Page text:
# Thread: UV sterilization?

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Originally Posted by CCWKen
1200 gallon pond? Is that a typo or is that pond six feet deep?
That's about 160 cubic feet of water! I have a 1000 gallon rain-water capture tank that looks larger.
Ok Ken. No joke there could be multiple errors going on with my numbers

I should have stayed in school. I cant spell and I cant preform even simple math.

Ok, when I was building the pond I wanted to know how much it was gonna weigh (dont ask). So I did what I could to figure it out. Here is my math. Yes, more like 1100 gallons NOT 1200, I was going off of bad memory

Lemme know? Is my math no bueno? Thanks, JR

The "/" marks are not division symbols.

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It should be 25.500 cubic in inches not 255.000

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Originally Posted by Jaakko Fagerlund
It should be 25.500 cubic in inches not 255.000
Hmm? I dont understand.... Did I get the wrong number for the cubic inches? Thanks, JR

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Originally Posted by Mcgyver
I tried a small aquarium UV light for my ongoing central coolant project. Plastic peice of crap, useless.
The problems you had is not with the light but the coolant. It is fluorescent, meaning the UV light was being converted to visible light and the lamp could not do it's job.

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Originally Posted by Mcgyver
I tried a small aquarium UV light for my ongoing central coolant project. Plastic peice of crap, useless.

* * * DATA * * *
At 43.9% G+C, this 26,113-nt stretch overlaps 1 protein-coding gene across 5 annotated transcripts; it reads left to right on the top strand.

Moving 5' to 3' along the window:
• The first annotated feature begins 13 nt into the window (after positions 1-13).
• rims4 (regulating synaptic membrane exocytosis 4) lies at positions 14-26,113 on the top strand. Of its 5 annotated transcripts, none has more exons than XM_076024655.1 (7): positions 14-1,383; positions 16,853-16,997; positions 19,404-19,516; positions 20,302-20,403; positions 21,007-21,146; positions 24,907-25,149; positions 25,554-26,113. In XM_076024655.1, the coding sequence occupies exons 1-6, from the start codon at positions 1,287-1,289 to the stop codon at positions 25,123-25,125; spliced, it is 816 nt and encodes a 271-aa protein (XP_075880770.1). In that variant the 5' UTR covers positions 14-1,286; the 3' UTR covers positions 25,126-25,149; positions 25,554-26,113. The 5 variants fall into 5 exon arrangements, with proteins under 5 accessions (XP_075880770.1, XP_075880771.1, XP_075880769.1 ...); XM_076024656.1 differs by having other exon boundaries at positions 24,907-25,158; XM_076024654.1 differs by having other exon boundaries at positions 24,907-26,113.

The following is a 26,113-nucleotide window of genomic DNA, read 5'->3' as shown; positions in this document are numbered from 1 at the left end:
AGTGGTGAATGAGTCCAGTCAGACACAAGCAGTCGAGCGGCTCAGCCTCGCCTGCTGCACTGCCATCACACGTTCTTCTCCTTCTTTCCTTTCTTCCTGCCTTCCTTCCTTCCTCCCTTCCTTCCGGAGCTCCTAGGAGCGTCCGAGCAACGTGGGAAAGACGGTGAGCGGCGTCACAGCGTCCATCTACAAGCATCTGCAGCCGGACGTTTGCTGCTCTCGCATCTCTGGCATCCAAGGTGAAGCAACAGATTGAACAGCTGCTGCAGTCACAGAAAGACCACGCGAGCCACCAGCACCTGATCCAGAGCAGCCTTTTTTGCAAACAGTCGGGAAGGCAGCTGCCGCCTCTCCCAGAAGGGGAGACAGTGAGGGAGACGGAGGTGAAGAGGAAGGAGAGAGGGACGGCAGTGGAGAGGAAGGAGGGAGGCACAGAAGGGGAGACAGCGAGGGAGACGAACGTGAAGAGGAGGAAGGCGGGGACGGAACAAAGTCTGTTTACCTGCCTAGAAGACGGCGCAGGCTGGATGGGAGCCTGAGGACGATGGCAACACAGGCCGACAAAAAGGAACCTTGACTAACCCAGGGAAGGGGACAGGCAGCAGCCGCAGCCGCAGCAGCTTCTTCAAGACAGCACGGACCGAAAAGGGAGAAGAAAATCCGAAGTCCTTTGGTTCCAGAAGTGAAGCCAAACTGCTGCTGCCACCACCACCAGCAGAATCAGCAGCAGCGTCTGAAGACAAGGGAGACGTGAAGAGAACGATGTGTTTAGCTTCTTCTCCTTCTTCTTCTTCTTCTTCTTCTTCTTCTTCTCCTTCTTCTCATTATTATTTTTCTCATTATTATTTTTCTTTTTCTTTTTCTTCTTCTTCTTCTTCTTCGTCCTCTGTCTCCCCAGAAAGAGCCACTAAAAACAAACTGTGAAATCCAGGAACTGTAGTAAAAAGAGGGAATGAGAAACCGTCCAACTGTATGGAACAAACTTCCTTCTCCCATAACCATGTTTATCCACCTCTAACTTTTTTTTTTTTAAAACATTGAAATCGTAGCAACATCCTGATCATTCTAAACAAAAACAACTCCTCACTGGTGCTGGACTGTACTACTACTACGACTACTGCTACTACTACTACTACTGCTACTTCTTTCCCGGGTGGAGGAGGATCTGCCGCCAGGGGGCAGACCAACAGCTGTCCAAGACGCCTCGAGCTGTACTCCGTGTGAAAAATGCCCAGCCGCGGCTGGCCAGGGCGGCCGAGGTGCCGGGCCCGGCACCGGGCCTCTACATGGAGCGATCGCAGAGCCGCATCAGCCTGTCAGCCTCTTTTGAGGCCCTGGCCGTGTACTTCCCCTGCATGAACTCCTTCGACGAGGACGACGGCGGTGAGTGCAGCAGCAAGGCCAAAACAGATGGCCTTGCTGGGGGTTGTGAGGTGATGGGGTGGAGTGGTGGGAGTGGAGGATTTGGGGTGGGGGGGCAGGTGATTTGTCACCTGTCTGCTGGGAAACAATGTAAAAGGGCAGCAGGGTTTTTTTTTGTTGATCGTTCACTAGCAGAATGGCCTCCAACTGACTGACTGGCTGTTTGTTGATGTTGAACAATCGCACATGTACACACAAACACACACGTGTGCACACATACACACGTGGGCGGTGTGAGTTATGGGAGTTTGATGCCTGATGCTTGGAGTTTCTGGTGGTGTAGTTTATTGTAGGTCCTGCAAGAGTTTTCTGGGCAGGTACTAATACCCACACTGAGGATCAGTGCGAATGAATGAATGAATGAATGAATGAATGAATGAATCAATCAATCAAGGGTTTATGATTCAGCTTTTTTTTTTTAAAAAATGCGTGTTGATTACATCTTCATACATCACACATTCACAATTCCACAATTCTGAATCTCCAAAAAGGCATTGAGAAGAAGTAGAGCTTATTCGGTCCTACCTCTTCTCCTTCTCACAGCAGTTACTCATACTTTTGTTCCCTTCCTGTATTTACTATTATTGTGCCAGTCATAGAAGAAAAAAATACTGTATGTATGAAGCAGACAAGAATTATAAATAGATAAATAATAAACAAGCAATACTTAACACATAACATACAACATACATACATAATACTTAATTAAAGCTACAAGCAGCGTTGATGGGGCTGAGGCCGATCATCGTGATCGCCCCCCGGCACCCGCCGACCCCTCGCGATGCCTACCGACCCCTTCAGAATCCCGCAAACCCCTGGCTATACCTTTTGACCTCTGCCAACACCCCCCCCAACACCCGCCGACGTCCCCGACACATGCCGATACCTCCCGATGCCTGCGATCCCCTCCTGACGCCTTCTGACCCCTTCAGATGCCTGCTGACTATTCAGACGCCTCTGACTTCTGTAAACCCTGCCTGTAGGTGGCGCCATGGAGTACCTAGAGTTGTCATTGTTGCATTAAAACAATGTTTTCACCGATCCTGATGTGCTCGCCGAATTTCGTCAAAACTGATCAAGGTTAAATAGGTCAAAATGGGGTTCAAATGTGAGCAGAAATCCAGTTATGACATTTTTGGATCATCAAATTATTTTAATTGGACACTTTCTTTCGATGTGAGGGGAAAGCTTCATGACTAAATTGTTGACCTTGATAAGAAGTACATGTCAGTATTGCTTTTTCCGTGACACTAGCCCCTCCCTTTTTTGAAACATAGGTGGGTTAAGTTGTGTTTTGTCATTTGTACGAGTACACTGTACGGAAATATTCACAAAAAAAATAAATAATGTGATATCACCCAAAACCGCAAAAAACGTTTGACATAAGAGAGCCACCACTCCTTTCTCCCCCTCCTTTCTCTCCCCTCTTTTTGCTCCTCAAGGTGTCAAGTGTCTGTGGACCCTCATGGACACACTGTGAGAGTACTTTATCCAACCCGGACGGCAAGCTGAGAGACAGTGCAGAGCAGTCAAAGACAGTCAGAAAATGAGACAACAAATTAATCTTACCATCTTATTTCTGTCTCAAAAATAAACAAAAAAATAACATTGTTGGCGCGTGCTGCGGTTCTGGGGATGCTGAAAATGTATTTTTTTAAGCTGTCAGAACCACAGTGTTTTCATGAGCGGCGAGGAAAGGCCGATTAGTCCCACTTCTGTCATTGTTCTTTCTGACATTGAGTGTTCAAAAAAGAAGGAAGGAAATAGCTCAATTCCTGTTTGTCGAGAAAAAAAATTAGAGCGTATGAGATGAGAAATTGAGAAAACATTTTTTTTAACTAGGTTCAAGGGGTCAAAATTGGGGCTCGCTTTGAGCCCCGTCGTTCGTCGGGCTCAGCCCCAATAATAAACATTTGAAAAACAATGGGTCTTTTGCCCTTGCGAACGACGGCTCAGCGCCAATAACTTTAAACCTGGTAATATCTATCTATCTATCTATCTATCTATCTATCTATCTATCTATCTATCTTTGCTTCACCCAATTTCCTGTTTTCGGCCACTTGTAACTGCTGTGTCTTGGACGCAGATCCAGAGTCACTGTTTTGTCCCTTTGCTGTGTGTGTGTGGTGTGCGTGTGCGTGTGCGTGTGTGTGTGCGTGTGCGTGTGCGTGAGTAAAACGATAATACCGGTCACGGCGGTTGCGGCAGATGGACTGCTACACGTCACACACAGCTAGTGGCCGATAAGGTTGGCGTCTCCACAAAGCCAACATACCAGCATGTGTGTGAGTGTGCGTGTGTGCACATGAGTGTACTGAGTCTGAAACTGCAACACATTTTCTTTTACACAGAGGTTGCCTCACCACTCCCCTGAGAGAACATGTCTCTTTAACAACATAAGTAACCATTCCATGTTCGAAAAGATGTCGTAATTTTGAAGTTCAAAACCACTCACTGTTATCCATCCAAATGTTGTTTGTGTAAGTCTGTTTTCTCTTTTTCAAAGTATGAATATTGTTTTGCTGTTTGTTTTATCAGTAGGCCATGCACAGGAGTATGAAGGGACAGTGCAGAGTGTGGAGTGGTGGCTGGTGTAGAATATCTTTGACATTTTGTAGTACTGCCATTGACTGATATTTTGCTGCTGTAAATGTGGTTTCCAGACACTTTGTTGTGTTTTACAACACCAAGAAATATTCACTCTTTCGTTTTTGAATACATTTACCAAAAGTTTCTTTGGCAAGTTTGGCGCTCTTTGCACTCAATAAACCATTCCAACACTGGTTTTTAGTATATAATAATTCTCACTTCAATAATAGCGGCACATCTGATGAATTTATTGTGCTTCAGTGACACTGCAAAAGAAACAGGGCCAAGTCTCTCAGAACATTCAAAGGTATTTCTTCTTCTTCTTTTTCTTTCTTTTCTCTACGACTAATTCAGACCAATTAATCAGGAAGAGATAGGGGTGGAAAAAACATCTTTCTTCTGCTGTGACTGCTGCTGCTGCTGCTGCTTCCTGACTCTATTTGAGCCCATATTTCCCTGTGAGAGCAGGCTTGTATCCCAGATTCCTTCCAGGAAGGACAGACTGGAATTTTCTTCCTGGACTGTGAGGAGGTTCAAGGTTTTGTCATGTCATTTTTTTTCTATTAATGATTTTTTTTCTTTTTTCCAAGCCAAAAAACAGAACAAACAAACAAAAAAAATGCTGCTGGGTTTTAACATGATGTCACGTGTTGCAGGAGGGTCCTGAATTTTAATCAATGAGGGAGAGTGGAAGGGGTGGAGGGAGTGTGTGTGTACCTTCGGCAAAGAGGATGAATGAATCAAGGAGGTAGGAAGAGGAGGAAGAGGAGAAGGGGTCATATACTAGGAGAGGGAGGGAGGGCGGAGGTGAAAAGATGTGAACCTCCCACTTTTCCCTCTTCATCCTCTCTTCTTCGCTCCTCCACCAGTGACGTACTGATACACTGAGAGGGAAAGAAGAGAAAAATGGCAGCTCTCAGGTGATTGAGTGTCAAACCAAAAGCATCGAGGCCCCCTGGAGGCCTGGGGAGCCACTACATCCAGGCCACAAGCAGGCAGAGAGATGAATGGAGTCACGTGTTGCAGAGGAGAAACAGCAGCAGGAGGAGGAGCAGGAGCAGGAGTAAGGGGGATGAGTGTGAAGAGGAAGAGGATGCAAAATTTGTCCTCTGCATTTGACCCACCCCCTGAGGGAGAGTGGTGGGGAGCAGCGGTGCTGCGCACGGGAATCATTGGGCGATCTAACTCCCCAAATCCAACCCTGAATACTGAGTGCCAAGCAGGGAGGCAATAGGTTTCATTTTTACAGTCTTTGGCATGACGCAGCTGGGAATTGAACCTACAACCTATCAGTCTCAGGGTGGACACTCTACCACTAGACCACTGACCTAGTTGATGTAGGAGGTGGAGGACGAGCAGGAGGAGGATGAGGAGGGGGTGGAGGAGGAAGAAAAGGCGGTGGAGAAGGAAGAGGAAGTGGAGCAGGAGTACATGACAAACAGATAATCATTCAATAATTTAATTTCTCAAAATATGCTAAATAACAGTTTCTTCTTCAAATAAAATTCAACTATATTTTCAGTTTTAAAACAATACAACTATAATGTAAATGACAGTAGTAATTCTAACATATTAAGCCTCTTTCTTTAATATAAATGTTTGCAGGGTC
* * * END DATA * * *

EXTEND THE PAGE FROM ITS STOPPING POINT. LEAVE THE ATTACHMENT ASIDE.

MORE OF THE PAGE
The next phase will be to acquire a little more beefy unit, something like would used on a residential drinking water supply.

The coolant I am currently using, Rustlik 5050 is opaque so the UV light loses a lot of its effectiveness. Still, I think brute force, cubic inches, should work....with a powerful enough light and fairly high volume circulation of a small tank I'm hoping the bugs get zapped.

proper management of the coolant needs filtration of returning coolant, air bubbler, oil skimmer and then there are other niceties; having it on casters with a drain underneath, one centralized pump, hinged lid ....all which adds up the idea of one central tank doing all of this

Coolant I used before that was translucent; Tri-Cool synthetic. It would work far better with the UV light but it is awful stuff, leave a sort of stickiness all over the machines and anywhere that it sprays that will only clean with water. I've also had a bad experience with how rapidly it goes rancid. Here's two pics, one Dec 22nd and one Feb 13, not even two months. The straw that broke the camel's back. This is in a brand new tank I made and used the cheesy UV light and bubbler. Their engineering dept/cust service/whatever dept didn't return my calls on why this happened

Did you do a write up on this with more details? As I am wanting to build one myself. I see some commercial ones recoup the coolant accidentally caught up with the oil off the skimmer.

Dave

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Originally Posted by JRouche
Hmm? I dont understand.... Did I get the wrong number for the cubic inches? Thanks, JR
Ah, sorry, my bad. I promise I won't do calculations when I'm sober

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Originally Posted by Davo J
Did you do a write up on this with more details? As I am wanting to build one myself. I see some commercial ones recoup the coolant accidentally caught up with the oil off the skimmer.

Dave
Dave my plan was always to do a write up, but its also an experiment....I need to get it more refined. I've also got a half done scheme for returning coolant without hoses across the floor. Everything overhead and blown back with air....need to get that singing as well. btw the saw blade is temporary, was a disk the right size...it sort of worked however I've purchase a proper disk which has the property of the oil liking to cling to it. Overall it's a work in progress although it is usable

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Originally Posted by macona